|UCLA Bruins guard Lonzo Ball slaps hands as he walks to the locker room after UCLA beat Cincinnati 79-67 in a second-round game of the men’s NCAA college basketball tournament in Sacramento, Calif., Sunday, March 19, 2017. (AP Photo/Rich Pedroncelli)|
mar 19, 2017 | mark Whicker | THE L.A. daily newS | ARTICLE LINK
SACRAMENTO >> The first half belonged in a septic tank. The second half belonged in a Dom Perignon bottle.
A few more like that, and champagne will flow.
Lonzo Ball and UCLA have played classic halves this season. What they did to Cincinnati in the second round of the NCAA tournament might have been their magnum opus.
They shot 19 for 30 with 14 assists and two turnovers. They wound up shooting 50 percent for the game after they missed 19 of their first 26 shots
. At intermission they had no fast-break points and Ball had no assists.
After intermission they had nine and he had nine.
“They started playing downhill,” said Cincinnati coach Mick Cronin after UCLA had beaten both his team and his game plan, 79-67.
The slope now propels UCLA to Memphis on Friday for what you might call the Semifinal Four.
They will play Kentucky, and North Carolina will play Butler. That means that all four top seeds got through the first weekend and into the South Regional.
There is a lot of history here, but remember that Butler has reached the championship game twice in this decade, just as Kentucky has. North Carolina has done that once, and UCLA hasn’t done it since 2006. The Bruins are the ones who are new and different. They were fresh and princely on Sunday.
The game exploded when Cincinnati, so careful and deliberate in the first half as it built a 33-30 lead, took its eyes off the road for just a couple of moments.
The Bearcats led 47-46 when Kevin Johnson (no relation to the former Sacramento mayor and distinguished NBA guard who helped get this arena built) found himself alone in the corner, just him and the ball and his dreams.
He fired and missed. On the other end, Ball corkscrewed a three that went in.
Cincinnati came down again and Jarron Cumberland missed another outside shot. Ball came down and hit another 3.
As Bruins fans began to recognize the theme, Cumberland missed another shot. This time Bryce Alford sank the 3.
A one point lead became an eight-point deficit in 61 seconds.
“They did a great job of playing their game,” Aaron Holiday said. “In the second half I felt like they started trying to play at our pace. Some teams can do that. Some can’t.”
The Bearcats ranked 327nd out of 351 division teams in tempo, according to Kenpom.com, and they thrived when they could bleed the shot clock. But then you don’t expect T.J. Leaf to go 0 for 5 in a half, along with all the other statistical aberrations.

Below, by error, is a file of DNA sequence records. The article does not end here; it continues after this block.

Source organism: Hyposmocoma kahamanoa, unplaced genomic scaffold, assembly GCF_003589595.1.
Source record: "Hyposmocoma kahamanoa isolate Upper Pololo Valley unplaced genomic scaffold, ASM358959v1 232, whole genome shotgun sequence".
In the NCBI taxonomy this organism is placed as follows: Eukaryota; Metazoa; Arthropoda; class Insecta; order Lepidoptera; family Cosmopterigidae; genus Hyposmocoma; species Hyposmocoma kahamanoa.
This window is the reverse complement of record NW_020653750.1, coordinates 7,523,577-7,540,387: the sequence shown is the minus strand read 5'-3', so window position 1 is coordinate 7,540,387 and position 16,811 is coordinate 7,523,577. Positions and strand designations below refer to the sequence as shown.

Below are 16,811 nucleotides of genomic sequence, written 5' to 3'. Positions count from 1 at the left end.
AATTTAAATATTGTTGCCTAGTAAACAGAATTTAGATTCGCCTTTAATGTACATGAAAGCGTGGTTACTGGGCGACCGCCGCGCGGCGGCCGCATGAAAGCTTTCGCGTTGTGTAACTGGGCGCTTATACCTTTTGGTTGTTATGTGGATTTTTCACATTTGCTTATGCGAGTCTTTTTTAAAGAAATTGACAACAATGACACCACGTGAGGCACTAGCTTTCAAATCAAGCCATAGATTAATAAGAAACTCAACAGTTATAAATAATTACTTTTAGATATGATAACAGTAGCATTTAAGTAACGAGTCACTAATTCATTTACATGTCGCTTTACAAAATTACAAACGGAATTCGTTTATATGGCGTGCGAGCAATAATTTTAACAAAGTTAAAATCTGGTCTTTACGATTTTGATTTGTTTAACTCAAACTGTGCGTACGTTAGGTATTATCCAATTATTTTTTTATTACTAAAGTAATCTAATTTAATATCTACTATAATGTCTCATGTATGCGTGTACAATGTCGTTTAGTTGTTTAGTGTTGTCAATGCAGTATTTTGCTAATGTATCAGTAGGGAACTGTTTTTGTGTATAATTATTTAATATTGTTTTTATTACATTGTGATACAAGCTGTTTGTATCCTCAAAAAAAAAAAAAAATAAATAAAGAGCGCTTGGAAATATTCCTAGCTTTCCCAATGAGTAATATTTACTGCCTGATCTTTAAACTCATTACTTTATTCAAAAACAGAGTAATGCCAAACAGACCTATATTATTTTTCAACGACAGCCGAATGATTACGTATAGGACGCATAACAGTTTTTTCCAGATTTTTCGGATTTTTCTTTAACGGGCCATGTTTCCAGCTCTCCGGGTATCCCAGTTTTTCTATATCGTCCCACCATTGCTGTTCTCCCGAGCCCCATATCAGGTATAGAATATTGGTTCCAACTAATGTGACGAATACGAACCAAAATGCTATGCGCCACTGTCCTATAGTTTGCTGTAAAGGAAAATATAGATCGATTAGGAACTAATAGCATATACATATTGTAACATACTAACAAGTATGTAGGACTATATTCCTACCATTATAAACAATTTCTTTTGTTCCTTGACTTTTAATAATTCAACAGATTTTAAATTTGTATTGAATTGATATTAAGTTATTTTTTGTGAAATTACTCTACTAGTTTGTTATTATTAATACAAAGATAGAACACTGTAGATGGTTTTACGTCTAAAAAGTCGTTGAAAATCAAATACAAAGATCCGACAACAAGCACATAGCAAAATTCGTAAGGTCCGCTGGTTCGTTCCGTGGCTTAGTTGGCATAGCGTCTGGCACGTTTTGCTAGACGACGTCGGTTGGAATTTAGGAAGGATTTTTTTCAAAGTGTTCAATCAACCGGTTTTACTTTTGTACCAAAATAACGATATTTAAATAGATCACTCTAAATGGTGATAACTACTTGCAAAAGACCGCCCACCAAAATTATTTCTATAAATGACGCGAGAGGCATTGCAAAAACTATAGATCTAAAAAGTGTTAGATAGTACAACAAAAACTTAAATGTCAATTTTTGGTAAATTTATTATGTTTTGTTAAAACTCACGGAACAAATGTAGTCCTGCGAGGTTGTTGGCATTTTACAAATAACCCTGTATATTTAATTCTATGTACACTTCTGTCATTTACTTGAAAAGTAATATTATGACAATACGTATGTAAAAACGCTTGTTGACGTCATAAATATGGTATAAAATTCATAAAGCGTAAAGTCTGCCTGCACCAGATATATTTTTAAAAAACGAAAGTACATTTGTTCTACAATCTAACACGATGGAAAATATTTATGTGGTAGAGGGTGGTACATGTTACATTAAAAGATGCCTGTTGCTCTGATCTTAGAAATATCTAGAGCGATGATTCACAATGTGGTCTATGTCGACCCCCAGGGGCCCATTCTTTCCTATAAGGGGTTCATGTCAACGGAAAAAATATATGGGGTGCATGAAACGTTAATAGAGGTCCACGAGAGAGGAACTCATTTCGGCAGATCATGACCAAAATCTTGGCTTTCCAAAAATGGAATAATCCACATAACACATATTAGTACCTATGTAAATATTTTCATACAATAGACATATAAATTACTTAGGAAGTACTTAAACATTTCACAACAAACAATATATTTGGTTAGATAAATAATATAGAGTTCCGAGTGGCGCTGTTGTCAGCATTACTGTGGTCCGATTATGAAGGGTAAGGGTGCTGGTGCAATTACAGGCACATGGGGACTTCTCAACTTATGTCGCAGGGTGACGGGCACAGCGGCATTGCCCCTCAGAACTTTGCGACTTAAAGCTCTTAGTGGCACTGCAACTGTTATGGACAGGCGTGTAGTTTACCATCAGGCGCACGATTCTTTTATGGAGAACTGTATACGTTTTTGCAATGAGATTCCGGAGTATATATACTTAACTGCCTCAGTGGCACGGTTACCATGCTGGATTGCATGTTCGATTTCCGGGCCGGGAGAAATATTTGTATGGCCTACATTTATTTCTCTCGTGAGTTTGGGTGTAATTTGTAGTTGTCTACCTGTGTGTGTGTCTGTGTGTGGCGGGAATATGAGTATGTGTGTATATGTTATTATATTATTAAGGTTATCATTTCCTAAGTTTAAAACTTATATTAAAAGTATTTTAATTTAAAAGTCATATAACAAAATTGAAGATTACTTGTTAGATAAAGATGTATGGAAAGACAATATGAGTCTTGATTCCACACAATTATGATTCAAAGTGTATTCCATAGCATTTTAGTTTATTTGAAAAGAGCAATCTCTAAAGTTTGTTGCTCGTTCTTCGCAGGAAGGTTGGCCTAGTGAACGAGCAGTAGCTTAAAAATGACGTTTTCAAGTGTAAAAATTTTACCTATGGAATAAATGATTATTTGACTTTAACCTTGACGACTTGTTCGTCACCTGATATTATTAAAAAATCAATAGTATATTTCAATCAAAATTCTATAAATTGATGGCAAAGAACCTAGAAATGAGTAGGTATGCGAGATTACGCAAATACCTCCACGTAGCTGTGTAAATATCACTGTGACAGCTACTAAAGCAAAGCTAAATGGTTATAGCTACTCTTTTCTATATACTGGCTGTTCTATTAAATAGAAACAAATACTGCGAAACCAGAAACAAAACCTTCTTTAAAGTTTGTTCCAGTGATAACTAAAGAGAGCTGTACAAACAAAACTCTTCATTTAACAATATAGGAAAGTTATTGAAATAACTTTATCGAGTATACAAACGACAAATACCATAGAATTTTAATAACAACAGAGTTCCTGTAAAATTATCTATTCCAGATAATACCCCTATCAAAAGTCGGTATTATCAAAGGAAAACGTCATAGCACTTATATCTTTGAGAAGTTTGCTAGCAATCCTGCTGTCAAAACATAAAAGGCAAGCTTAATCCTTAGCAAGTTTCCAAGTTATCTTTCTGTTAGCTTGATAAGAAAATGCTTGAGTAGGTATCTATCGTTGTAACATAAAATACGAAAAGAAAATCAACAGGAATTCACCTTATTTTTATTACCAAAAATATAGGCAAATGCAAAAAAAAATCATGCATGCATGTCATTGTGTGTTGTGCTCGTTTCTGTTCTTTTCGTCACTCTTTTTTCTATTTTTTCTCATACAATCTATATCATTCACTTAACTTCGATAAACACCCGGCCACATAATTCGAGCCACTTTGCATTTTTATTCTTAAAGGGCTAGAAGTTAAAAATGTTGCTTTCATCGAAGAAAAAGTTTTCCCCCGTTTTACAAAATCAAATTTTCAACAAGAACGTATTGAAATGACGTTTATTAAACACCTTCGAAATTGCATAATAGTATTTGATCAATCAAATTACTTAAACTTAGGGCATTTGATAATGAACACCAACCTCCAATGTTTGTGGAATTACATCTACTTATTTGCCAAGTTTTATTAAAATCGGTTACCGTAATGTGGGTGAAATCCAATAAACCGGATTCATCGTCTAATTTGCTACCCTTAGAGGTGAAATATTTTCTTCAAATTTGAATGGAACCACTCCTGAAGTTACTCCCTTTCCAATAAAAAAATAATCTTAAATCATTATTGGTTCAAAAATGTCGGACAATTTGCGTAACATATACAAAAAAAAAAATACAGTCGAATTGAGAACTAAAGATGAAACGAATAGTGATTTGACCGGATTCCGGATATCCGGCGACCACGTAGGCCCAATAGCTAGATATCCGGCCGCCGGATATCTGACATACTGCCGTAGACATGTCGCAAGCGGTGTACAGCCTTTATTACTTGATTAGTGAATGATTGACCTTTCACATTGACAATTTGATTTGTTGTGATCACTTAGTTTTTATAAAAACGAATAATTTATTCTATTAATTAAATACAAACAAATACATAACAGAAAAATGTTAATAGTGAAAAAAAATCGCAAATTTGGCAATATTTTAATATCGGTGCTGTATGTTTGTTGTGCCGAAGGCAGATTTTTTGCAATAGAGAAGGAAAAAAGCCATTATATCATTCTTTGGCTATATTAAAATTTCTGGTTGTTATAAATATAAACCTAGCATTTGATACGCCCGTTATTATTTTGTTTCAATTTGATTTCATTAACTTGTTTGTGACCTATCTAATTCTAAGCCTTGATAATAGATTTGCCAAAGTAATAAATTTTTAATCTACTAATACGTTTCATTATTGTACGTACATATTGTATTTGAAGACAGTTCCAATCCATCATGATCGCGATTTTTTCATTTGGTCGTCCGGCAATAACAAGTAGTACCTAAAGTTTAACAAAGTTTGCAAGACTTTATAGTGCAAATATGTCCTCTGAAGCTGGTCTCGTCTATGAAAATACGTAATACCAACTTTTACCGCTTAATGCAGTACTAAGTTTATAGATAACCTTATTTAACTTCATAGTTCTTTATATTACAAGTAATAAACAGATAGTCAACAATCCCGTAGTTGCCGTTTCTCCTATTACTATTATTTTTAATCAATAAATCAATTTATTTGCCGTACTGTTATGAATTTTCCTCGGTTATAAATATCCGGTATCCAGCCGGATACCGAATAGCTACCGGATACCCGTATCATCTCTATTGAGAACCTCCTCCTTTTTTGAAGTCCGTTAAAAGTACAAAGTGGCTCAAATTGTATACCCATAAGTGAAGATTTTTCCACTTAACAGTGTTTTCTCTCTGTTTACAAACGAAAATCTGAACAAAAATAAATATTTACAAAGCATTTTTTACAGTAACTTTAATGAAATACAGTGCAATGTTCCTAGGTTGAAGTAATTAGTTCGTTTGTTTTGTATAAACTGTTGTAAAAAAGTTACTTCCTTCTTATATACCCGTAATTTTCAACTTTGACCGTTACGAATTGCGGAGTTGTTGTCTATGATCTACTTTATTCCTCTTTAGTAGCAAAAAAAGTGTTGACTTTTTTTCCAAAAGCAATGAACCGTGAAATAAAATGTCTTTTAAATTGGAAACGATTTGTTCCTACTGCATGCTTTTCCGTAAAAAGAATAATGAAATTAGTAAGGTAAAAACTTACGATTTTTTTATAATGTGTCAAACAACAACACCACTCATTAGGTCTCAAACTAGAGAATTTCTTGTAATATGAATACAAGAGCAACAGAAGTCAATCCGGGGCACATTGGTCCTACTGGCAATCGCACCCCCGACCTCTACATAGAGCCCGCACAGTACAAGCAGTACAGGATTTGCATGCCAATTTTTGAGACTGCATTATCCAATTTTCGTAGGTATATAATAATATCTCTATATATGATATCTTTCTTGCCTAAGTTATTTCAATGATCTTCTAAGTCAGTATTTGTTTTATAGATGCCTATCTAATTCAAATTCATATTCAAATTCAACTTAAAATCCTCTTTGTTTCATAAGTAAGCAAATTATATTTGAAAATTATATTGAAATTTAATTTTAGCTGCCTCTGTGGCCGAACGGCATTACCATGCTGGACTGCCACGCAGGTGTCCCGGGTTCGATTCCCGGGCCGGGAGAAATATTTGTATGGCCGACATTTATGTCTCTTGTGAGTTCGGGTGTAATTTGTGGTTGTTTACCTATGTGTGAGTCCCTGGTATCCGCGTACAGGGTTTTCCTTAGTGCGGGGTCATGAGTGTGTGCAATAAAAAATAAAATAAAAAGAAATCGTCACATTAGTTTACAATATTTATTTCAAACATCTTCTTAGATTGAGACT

“A couple of times we panicked and tried to match them,” Cronin said. “They got out in transition and, as everybody knows, they’re probably the best offensive team to play college basketball in a long, long time.”
Ed Schilling, the UCLA assistant coach in charge of defense, pointed to a trap by the Bruins’ “bigs” that neutralized Cincinnati’s Gary Clark, the undersized post man, and slowed the ball rotations.
“We tried to make Clark a little more uncomfortable,” Schilling said. “And then maybe they got a little more hesitant.”
It took one more combination to floor Cincinnati. Alford ran out for a layup, then hit a 3 in transition, then Ike Anigbogu ran to the hoop and dunked on a feed from Ball, and then Ball went to the hole himself. All of that took 2:02.
Ball’s 18-point, seven-rebound, nine-assist, one-turnover night was the surface story. But inside the room, the Bruins were just as glad to welcome back Anigbogu, who had sprained his foot and missed that Kent State game.
Anigbogu blocked a shot and scored six minutes in seven minutes, and ran without impediment.
“I didn’t feel too good yesterday,” Anigbogu said. “I knew it was a day-to-day thing.”
“We weren’t sure he’d play,” Schilling said. “But after practice, one of the trainers and I kept him out there and worked him out a little more. The trainers did a great job. You see the difference he makes.”
On Dec. 3 UCLA dropped its first hint when it went to Kentucky and won, 97-92. Six Bruins scored in double figures, and Leaf had 17 points and 13 rebounds. But they didn’t do anything that day that they haven’t done since. What seemed spectacular that day has become almost customary.
“I don’t know of a more fun basketball team to watch when we’ve been clicking,” Coach Steve Alford said. “We’ve had a lot of games when we’ve been clicking.”
It might be a lucrative couple of weeks for those who considered the Bruins a click worth picking.